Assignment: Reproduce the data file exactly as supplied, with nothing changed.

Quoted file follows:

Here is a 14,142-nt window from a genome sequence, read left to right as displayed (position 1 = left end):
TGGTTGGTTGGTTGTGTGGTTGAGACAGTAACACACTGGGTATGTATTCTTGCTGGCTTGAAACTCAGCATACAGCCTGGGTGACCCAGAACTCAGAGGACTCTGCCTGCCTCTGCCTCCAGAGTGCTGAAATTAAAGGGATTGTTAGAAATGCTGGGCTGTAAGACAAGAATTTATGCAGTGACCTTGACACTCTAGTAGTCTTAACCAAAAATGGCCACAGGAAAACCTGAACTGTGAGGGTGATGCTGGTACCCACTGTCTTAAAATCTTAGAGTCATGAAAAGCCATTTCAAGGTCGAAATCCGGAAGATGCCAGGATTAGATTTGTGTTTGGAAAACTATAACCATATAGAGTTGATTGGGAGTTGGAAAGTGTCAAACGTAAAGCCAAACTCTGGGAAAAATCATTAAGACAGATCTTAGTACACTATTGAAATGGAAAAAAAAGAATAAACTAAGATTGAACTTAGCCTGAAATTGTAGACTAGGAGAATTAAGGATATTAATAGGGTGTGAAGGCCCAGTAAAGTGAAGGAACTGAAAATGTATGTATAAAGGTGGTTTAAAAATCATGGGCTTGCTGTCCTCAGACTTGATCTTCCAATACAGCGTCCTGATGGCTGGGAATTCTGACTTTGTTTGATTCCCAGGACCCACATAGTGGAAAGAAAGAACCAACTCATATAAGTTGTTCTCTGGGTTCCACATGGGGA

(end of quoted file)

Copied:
Here is a 14,142-nt window from a genome sequence, read left to right as displayed (position 1 = left end):
TGGTTGGTTGGTTGTGTGGTTGAGACAGTAACACACTGGGTATGTATTCTTGCTGGCTTGAAACTCAGCATACAGCCTGGGTGACCCAGAACTCAGAGGACTCTGCCTGCCTCTGCCTCCAGAGTGCTGAAATTAAAGGGATTGTTAGAAATGCTGGGCTGTAAGACAAGAATTTATGCAGTGACCTTGACACTCTAGTAGTCTTAACCAAAAATGGCCACAGGAAAACCTGAACTGTGAGGGTGATGCTGGTACCCACTGTCTTAAAATCTTAGAGTCATGAAAAGCCATTTCAAGGTCGAAATCCGGAAGATGCCAGGATTAGATTTGTGTTTGGAAAACTATAACCATATAGAGTTGATTGGGAGTTGGAAAGTGTCAAACGTAAAGCCAAACTCTGGGAAAAATCATTAAGACAGATCTTAGTACACTATTGAAATGGAAAAAAAAGAATAAACTAAGATTGAACTTAGCCTGAAATTGTAGACTAGGAGAATTAAGGATATTAATAGGGTGTGAAGGCCCAGTAAAGTGAAGGAACTGAAAATGTATGTATAAAGGTGGTTTAAAAATCATGGGCTTGCTGTCCTCAGACTTGATCTTCCAATACAGCGTCCTGATGGCTGGGAATTCTGACTTTGTTTGATTCCCAGGACCCACATAGTGGAAAGAAAGAACCAACTCATATAAGTTGTTCTCTGGGTTCCACATGGGGA